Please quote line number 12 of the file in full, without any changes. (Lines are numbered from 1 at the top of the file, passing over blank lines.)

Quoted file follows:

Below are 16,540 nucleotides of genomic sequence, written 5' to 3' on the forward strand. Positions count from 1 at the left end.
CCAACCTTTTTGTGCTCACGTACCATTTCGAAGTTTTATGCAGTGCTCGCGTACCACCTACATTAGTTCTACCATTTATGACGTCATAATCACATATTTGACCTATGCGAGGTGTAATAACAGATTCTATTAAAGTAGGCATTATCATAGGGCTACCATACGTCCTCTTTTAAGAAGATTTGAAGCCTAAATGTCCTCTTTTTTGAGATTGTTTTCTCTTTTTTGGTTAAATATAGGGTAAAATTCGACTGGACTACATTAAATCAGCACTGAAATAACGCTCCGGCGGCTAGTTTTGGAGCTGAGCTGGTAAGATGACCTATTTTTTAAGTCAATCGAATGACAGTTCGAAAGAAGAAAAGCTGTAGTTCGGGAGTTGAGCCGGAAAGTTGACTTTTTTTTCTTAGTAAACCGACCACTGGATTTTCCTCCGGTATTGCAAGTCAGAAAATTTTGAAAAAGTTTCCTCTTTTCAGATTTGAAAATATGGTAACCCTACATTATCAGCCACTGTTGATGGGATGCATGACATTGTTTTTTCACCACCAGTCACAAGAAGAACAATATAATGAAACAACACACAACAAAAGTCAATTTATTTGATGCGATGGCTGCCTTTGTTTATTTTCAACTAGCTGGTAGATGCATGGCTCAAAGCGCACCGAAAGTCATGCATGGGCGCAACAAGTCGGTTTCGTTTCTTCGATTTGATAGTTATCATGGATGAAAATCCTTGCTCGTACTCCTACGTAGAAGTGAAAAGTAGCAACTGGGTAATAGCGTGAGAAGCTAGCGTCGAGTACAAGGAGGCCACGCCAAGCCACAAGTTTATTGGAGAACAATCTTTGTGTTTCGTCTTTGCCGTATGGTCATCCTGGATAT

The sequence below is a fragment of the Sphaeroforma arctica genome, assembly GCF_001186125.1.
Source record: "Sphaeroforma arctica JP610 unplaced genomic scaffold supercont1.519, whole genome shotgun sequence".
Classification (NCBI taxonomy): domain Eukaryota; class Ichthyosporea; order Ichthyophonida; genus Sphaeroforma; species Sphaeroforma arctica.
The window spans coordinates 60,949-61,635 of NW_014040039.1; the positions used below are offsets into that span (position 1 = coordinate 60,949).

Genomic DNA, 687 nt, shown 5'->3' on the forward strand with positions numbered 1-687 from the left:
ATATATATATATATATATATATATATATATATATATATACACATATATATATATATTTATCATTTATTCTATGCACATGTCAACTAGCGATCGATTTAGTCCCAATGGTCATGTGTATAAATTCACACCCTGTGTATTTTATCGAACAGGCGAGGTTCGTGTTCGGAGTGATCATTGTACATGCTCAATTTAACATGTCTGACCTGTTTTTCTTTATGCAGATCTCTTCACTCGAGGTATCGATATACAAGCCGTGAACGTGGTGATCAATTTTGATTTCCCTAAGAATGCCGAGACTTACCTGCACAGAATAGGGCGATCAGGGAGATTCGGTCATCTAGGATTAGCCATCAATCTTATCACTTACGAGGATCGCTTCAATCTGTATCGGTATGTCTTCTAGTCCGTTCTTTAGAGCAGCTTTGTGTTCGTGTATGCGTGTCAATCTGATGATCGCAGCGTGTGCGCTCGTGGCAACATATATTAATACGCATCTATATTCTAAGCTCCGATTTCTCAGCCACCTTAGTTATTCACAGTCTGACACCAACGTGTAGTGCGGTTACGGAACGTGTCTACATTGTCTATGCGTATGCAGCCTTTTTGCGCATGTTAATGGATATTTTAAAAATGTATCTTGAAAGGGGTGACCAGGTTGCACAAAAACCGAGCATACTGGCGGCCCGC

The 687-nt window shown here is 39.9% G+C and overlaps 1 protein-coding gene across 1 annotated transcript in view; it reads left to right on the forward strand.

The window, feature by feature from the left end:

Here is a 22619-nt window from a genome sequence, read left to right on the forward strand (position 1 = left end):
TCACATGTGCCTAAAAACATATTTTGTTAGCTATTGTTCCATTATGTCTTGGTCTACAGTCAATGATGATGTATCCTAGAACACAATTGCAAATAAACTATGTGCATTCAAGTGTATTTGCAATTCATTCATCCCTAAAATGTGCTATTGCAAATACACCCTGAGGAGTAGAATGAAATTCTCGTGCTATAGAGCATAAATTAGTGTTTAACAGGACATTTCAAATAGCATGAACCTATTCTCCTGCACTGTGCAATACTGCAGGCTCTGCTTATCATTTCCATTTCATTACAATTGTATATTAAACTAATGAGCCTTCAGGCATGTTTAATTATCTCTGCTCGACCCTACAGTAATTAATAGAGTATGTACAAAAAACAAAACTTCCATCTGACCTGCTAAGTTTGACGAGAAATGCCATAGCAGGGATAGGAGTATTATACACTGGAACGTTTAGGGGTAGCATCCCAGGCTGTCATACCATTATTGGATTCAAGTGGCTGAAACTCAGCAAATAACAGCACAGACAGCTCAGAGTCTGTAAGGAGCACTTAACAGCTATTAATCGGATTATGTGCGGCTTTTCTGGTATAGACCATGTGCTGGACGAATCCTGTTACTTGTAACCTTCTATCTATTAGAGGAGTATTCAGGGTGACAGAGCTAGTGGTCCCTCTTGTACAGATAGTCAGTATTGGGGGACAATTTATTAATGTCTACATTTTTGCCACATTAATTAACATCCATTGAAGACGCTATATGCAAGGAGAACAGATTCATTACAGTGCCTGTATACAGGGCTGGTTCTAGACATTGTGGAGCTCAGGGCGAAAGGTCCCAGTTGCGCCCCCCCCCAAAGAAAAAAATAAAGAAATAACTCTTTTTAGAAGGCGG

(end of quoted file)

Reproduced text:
TCACATGTGCCTAAAAACATATTTTGTTAGCTATTGTTCCATTATGTCTTGGTCTACAGTCAATGATGATGTATCCTAGAACACAATTGCAAATAAACTATGTGCATTCAAGTGTATTTGCAATTCATTCATCCCTAAAATGTGCTATTGCAAATACACCCTGAGGAGTAGAATGAAATTCTCGTGCTATAGAGCATAAATTAGTGTTTAACAGGACATTTCAAATAGCATGAACCTATTCTCCTGCACTGTGCAATACTGCAGGCTCTGCTTATCATTTCCATTTCATTACAATTGTATATTAAACTAATGAGCCTTCAGGCATGTTTAATTATCTCTGCTCGACCCTACAGTAATTAATAGAGTATGTACAAAAAACAAAACTTCCATCTGACCTGCTAAGTTTGACGAGAAATGCCATAGCAGGGATAGGAGTATTATACACTGGAACGTTTAGGGGTAGCATCCCAGGCTGTCATACCATTATTGGATTCAAGTGGCTGAAACTCAGCAAATAACAGCACAGACAGCTCAGAGTCTGTAAGGAGCACTTAACAGCTATTAATCGGATTATGTGCGGCTTTTCTGGTATAGACCATGTGCTGGACGAATCCTGTTACTTGTAACCTTCTATCTATTAGAGGAGTATTCAGGGTGACAGAGCTAGTGGTCCCTCTTGTACAGATAGTCAGTATTGGGGGACAATTTATTAATGTCTACATTTTTGCCACATTAATTAACATCCATTGAAGACGCTATATGCAAGGAGAACAGATTCATTACAGTGCCTGTATACAGGGCTGGTTCTAGACATTGTGGAGCTCAGGGCGAAAGGTCCCAGTTGCGCCCCCCCCCAAAGAAAAAAATAAAGAAATAACTCTTTTTAGAAGGCGG